The plan for a precise navigation system by the European Space Agency (‘ESA’) holds the potential of bringing mankind to the next level of space travel. If successful, this initiative will allow spacecraft operators to identify where they are when moving around the Moon and aid in landing at a precise location on the Moon’s surface.
Known as ‘Moonlight’, the plan incorporates telecommunications and will provide the necessary infrastructure to enable astronaut teams to arrive at different areas of the Moon that are still unexplored to date. National space agencies around the world are raring to go with their spacecraft to experiment with this new system of lunar flight – NASA’s Project Artemis, the successor to the ground-breaking Apollo missions, will put human crews on the Moon for the first time in more than fifty years since Neil Armstrong did his famous moonwalk.
So who is involved? The ESA has recruited two European teams to define what an integrated sat-nav and telecoms system at the Moon would look like. Paul Verhoef, director of ESA’s navigation department, describes the system as “a constellation of at least three positioning-and-relay satellites to give global coverage, and will likely include some surface beacons to augment the accuracy of the navigation signals”.
One team will be led by the UK small satellite manufacturer, Surrey Satellite Technology Limited (‘SSTL’). SSTL assembled the navigation payloads on the European Union’s Galileo sat-nav system. The other team will be led by the Italian space systems company Telespazio, which is a world leader in satellite telecommunications in transports such as ships and planes.
The Galileo Constellation is Europe’s navigation satellite system. It will assist the Pathfinder mission through delivering positioning, navigation and timing services to planet Earth.
In 2019, NASA’s Magnetospheric Multiscale Mission was able to determine its orbit using GPS signals when it was 116,300 miles (187,166 km) away, nearly half the distance from the Earth to the Moon. While most of the energy emitted by the antennas on the navigation satellites is directed back at Earth, there is enough signal radiating sideways to be useful in space, as long as a very strong antenna is used.
The Lunar Pathfinder communications satellite will use a high-gain antenna that homes in on the “side lobes” that radiate from the sides of radio beams emitted by Galileo and GPS satellites. This allows the high-sensitivity receiver to pick up sat-nav signals that are millions of times fainter than those received on Earth. According to the ESA, the Lunar Pathfinder will be able to fix its position to within 330 feet (100 m) while it circles the Moon in a highly stable orbit.
For those nations and companies thinking of sending spacecraft to the Moon within this decade, having access to the proposed ESA network would help to minimise the risks through reducing their costs.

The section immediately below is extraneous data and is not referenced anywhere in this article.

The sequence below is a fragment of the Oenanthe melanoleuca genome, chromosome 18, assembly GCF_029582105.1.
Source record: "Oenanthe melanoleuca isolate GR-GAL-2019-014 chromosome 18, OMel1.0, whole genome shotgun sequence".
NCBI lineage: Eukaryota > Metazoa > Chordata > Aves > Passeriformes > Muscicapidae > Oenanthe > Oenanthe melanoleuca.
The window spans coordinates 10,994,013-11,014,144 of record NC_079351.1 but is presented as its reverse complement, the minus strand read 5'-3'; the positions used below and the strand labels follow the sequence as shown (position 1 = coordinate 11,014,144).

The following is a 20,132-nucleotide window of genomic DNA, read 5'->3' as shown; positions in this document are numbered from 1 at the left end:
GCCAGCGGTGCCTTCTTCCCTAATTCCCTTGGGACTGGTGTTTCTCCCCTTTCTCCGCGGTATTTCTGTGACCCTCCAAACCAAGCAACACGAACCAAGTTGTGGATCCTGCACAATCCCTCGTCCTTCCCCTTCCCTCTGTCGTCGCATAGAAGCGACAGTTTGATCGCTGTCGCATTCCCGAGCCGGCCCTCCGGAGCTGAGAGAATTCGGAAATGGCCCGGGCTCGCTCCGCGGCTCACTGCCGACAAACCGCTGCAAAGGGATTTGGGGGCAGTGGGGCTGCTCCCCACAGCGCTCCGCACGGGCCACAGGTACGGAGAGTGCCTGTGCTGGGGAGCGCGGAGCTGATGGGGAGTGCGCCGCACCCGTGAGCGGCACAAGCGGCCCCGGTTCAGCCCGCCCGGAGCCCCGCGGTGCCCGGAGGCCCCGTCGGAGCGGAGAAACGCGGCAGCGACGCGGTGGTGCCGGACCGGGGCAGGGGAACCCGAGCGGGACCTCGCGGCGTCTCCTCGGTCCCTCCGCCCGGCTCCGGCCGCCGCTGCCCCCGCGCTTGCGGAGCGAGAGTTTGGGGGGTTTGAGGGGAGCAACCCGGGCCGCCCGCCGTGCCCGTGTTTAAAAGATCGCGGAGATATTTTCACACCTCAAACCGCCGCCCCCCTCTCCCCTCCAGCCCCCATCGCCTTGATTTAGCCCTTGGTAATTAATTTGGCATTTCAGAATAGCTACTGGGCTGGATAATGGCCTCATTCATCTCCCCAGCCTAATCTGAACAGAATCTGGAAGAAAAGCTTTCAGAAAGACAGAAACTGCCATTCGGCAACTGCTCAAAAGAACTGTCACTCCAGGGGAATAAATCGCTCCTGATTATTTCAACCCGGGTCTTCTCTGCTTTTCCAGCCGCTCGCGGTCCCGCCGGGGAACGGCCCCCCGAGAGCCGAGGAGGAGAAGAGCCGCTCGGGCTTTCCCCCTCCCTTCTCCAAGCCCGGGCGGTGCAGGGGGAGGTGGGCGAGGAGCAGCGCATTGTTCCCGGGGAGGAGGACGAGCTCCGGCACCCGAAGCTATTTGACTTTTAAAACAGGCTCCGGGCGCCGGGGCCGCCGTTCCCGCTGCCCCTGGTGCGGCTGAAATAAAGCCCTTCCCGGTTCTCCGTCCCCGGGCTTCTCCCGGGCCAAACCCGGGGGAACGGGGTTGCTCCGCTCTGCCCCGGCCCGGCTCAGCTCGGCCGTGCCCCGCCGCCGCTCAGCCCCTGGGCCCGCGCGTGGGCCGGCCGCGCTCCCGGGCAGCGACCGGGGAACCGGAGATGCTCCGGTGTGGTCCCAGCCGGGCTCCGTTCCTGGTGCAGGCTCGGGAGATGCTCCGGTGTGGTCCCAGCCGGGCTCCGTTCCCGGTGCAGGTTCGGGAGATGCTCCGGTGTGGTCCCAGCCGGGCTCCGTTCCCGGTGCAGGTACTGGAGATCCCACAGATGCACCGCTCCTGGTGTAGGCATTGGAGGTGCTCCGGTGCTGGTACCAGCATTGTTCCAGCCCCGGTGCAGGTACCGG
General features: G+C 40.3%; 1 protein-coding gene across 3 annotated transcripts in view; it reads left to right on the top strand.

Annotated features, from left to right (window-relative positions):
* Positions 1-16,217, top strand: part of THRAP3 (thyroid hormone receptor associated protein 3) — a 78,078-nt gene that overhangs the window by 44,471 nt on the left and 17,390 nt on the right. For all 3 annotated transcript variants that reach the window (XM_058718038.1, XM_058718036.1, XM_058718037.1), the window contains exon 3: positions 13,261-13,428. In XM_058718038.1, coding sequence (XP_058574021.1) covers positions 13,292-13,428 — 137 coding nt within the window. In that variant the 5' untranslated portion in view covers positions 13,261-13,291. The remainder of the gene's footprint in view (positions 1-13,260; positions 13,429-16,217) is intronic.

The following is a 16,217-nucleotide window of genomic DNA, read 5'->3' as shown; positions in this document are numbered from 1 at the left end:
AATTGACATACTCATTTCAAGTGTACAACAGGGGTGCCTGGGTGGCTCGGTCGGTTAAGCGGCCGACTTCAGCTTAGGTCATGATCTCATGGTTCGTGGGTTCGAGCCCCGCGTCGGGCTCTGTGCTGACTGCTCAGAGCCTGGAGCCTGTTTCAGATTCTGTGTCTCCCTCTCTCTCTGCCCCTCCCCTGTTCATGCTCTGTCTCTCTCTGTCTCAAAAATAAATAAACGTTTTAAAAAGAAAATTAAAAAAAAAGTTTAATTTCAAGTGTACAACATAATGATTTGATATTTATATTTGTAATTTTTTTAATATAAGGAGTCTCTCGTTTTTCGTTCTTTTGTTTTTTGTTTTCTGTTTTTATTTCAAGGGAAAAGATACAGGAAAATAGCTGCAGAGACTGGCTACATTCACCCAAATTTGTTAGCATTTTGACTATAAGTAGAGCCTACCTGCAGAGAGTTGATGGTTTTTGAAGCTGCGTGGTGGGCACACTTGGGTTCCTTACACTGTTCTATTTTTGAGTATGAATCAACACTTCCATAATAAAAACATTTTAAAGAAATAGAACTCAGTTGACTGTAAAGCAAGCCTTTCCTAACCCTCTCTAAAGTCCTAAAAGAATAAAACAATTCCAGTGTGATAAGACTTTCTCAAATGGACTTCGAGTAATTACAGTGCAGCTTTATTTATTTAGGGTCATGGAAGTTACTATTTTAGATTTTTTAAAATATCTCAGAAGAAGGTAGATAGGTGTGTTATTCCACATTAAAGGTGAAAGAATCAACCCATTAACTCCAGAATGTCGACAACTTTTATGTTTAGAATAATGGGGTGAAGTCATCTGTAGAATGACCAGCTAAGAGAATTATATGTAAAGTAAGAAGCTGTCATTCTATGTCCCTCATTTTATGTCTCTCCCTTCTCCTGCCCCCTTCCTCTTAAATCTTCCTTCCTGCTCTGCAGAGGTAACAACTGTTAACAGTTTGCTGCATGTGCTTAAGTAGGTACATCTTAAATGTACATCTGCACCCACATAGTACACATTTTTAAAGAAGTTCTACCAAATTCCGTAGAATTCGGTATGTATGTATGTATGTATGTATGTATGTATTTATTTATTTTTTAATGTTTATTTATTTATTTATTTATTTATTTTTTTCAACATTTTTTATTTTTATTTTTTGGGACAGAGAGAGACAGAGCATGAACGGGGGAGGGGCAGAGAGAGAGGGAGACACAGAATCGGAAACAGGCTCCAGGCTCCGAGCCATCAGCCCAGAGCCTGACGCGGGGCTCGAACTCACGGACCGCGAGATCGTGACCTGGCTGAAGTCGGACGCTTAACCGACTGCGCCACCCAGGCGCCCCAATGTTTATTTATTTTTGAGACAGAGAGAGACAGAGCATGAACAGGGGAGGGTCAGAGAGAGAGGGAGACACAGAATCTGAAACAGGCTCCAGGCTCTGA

There are many possibilities with this venture. Elodie Viau, ESA’s director of telecoms, predicts that “an astronomer could set up observatories on the far side of the Moon; rovers could travel more speedily on the lunar surface; and… we could be doing Skype on the Moon”.
Pathfinder will be set on a highly elliptical orbit (similar to the planet Mercury) to provide long periods of visibility and observations of the South Pole of the Moon. This happens to be the location that NASA is interested in for its early Artemis missions. If the project runs successfully, Pathfinder could be space-bound by 2023-24, bringing space exploration to a whole new level.
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NASA discovers double crater on the moon – CTV News
The moon has a new double crater after a rocket body collided with its surface on March 4.
New images shared by NASA’s Lunar Reconnaissance Orbiter, which has been circling the moon since 2009, have revealed the location of the unusual crater.
The impact created two craters that overlap, an eastern crater measuring 59 feet (18 metres) across and a western crater spanning 52.5 feet (16 metres). Together, they create a depression that is roughly 91.8 feet (28 metres) wide in the longest dimension.
Although astronomers expected the impact after discovering that the rocket part was on track to collide with the moon, the double crater it created was a surprise.
Typically, spent rockets have the most mass at the motor end because the rest of the rocket is largely just an empty fuel tank. But the double crater suggests that this object had large masses at both ends when it hit the moon.
The exact origin of the rocket body, a piece of space junk that had been careening around for years, is unclear, so the double crater could help astronomers determine what it was.
The moon lacks a protective atmosphere, so it’s littered with craters created when objects like asteroids regularly slam into the surface.